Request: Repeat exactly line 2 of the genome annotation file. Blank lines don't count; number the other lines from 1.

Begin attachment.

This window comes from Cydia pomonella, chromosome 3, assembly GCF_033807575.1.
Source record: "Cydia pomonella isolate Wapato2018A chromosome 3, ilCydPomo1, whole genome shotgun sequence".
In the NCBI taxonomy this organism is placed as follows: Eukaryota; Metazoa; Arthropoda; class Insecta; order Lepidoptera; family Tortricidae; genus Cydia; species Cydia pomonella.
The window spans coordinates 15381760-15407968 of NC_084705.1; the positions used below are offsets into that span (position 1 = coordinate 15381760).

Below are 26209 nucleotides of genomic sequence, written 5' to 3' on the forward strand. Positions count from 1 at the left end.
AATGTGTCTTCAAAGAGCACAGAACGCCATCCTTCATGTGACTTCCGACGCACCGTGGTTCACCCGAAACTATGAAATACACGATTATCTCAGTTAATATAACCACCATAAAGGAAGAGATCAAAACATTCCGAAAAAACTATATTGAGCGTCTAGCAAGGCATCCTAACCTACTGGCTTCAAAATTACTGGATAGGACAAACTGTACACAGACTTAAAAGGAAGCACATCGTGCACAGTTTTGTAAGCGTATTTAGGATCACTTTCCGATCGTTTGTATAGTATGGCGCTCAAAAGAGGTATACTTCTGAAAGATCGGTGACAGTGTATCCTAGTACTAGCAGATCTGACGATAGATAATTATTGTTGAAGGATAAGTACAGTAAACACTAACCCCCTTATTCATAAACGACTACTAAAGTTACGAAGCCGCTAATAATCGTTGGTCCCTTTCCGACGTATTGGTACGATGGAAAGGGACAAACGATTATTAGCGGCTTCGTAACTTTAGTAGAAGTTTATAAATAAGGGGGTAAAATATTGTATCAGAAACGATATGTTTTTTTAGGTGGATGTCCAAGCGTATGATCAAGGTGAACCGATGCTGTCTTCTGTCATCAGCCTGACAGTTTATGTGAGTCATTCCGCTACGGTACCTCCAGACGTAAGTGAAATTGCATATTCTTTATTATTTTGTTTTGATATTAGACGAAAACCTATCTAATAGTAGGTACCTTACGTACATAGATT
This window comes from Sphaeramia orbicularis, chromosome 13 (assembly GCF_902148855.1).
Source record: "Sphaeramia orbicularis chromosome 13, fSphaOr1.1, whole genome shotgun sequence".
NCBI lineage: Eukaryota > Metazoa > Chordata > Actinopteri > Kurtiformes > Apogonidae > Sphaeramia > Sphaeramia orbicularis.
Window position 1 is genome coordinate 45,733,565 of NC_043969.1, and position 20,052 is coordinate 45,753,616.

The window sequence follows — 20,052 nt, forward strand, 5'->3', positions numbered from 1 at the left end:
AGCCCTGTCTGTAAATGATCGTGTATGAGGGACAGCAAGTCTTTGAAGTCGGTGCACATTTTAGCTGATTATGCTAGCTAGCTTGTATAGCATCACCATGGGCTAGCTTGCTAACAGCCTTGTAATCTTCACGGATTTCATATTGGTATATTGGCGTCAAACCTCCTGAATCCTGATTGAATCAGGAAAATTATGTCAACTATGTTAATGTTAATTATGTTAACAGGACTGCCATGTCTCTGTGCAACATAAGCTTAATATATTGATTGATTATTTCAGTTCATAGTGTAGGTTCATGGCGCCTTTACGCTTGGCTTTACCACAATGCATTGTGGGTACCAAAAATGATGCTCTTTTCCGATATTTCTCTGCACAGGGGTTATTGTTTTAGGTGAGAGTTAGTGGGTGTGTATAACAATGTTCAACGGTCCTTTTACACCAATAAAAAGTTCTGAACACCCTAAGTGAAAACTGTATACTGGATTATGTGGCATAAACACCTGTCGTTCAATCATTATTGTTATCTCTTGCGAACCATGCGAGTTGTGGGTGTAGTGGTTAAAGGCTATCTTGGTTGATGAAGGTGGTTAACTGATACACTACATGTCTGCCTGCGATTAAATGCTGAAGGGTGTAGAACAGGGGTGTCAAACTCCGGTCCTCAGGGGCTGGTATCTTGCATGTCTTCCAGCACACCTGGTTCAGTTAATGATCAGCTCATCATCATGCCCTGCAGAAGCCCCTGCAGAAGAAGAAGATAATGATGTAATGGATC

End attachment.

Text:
Source record: "Cydia pomonella isolate Wapato2018A chromosome 3, ilCydPomo1, whole genome shotgun sequence".